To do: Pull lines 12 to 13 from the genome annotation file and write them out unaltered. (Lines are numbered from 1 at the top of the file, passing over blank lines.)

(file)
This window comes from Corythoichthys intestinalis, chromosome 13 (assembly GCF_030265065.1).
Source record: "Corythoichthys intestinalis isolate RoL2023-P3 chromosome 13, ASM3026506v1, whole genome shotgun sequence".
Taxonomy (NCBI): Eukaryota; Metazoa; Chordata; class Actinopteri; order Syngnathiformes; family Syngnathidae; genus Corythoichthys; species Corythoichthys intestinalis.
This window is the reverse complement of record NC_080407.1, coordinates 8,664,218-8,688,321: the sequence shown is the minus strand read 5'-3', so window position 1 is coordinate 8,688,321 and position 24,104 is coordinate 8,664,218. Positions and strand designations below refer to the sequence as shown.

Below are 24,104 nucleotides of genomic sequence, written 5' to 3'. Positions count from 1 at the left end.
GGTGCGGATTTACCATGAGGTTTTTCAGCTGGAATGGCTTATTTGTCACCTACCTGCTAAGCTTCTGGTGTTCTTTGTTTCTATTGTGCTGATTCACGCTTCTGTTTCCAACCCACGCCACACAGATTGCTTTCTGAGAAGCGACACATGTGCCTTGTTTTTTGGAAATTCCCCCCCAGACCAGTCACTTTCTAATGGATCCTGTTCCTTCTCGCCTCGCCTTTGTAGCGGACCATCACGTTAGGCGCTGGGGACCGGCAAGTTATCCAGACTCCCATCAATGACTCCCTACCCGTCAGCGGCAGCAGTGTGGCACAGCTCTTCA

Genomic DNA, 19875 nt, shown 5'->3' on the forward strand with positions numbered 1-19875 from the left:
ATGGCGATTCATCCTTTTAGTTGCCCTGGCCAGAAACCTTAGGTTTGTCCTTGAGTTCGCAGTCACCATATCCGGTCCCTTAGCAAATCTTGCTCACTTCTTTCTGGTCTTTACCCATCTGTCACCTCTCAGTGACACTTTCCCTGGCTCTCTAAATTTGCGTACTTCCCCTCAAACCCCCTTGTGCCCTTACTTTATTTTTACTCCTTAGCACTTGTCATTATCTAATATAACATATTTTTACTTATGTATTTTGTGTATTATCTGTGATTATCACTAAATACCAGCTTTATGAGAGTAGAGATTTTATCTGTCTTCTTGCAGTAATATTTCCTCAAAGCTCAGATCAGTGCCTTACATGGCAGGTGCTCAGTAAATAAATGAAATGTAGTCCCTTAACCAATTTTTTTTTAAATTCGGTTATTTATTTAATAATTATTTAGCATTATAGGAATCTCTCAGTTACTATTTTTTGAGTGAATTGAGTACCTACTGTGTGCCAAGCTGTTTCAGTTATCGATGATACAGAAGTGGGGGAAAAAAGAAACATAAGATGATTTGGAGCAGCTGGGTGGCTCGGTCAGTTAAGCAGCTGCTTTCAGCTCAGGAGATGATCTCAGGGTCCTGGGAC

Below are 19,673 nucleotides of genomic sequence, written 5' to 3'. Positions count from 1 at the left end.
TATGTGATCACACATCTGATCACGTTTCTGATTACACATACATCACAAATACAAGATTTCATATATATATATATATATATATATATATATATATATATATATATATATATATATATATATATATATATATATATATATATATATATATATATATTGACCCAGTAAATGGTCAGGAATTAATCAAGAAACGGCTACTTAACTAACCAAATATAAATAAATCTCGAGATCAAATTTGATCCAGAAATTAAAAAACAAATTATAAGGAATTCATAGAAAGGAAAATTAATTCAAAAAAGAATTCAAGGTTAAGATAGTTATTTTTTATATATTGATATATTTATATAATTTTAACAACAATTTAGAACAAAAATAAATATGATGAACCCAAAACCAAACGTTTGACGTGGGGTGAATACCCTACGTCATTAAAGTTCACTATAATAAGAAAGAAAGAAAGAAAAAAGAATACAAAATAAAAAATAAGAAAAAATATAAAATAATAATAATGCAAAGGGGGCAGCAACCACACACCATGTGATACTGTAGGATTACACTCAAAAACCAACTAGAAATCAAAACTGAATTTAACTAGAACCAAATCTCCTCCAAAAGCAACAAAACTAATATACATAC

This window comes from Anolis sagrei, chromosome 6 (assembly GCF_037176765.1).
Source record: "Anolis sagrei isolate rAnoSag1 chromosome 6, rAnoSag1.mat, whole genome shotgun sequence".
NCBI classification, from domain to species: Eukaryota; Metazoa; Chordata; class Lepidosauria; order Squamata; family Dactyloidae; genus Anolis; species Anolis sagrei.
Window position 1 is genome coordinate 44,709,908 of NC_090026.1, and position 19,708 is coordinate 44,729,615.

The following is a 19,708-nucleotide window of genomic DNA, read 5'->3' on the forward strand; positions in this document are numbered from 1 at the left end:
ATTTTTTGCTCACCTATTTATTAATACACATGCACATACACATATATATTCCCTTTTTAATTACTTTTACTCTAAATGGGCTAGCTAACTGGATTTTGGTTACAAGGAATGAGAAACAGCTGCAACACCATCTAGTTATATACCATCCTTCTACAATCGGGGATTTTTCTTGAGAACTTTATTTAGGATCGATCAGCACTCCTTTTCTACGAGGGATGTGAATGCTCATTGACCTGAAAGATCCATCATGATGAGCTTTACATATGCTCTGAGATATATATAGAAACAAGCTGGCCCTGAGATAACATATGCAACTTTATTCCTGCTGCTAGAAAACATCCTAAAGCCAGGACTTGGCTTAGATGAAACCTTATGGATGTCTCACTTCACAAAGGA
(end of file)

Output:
Source record: "Anolis sagrei isolate rAnoSag1 chromosome 6, rAnoSag1.mat, whole genome shotgun sequence".
NCBI classification, from domain to species: Eukaryota; Metazoa; Chordata; class Lepidosauria; order Squamata; family Dactyloidae; genus Anolis; species Anolis sagrei.